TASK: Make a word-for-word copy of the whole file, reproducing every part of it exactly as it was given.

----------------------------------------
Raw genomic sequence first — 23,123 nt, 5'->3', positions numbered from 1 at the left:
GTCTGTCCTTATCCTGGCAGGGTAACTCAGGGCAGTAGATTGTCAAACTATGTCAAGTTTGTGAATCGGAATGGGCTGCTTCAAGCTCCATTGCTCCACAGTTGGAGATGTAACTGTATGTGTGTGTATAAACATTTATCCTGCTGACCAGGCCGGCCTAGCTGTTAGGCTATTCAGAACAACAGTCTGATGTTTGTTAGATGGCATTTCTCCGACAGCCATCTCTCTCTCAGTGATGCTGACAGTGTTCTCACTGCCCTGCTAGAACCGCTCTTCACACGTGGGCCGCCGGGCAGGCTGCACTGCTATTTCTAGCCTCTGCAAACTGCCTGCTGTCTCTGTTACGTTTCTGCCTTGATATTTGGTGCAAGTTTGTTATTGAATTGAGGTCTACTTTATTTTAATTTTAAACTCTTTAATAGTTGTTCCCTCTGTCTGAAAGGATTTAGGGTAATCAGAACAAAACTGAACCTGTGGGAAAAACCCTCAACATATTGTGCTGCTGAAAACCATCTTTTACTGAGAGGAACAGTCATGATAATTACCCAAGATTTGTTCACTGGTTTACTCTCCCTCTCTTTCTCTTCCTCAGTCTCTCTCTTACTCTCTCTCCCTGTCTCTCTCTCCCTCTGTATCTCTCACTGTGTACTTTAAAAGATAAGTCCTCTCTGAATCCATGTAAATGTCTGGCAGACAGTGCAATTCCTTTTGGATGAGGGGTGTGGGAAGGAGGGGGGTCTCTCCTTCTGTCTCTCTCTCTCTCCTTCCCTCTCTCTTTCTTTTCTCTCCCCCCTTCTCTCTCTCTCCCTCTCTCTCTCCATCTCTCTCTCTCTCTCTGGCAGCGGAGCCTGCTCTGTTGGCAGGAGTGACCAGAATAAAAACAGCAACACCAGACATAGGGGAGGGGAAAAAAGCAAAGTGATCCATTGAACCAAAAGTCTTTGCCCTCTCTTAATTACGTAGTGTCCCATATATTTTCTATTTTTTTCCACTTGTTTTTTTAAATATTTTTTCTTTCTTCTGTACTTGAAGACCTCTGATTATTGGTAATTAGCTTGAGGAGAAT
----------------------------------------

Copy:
Raw genomic sequence first — 23,123 nt, 5'->3', positions numbered from 1 at the left:
GTCTGTCCTTATCCTGGCAGGGTAACTCAGGGCAGTAGATTGTCAAACTATGTCAAGTTTGTGAATCGGAATGGGCTGCTTCAAGCTCCATTGCTCCACAGTTGGAGATGTAACTGTATGTGTGTGTATAAACATTTATCCTGCTGACCAGGCCGGCCTAGCTGTTAGGCTATTCAGAACAACAGTCTGATGTTTGTTAGATGGCATTTCTCCGACAGCCATCTCTCTCTCAGTGATGCTGACAGTGTTCTCACTGCCCTGCTAGAACCGCTCTTCACACGTGGGCCGCCGGGCAGGCTGCACTGCTATTTCTAGCCTCTGCAAACTGCCTGCTGTCTCTGTTACGTTTCTGCCTTGATATTTGGTGCAAGTTTGTTATTGAATTGAGGTCTACTTTATTTTAATTTTAAACTCTTTAATAGTTGTTCCCTCTGTCTGAAAGGATTTAGGGTAATCAGAACAAAACTGAACCTGTGGGAAAAACCCTCAACATATTGTGCTGCTGAAAACCATCTTTTACTGAGAGGAACAGTCATGATAATTACCCAAGATTTGTTCACTGGTTTACTCTCCCTCTCTTTCTCTTCCTCAGTCTCTCTCTTACTCTCTCTCCCTGTCTCTCTCTCCCTCTGTATCTCTCACTGTGTACTTTAAAAGATAAGTCCTCTCTGAATCCATGTAAATGTCTGGCAGACAGTGCAATTCCTTTTGGATGAGGGGTGTGGGAAGGAGGGGGGTCTCTCCTTCTGTCTCTCTCTCTCTCCTTCCCTCTCTCTTTCTTTTCTCTCCCCCCTTCTCTCTCTCTCCCTCTCTCTCTCCATCTCTCTCTCTCTCTCTGGCAGCGGAGCCTGCTCTGTTGGCAGGAGTGACCAGAATAAAAACAGCAACACCAGACATAGGGGAGGGGAAAAAAGCAAAGTGATCCATTGAACCAAAAGTCTTTGCCCTCTCTTAATTACGTAGTGTCCCATATATTTTCTATTTTTTTCCACTTGTTTTTTTAAATATTTTTTCTTTCTTCTGTACTTGAAGACCTCTGATTATTGGTAATTAGCTTGAGGAGAAT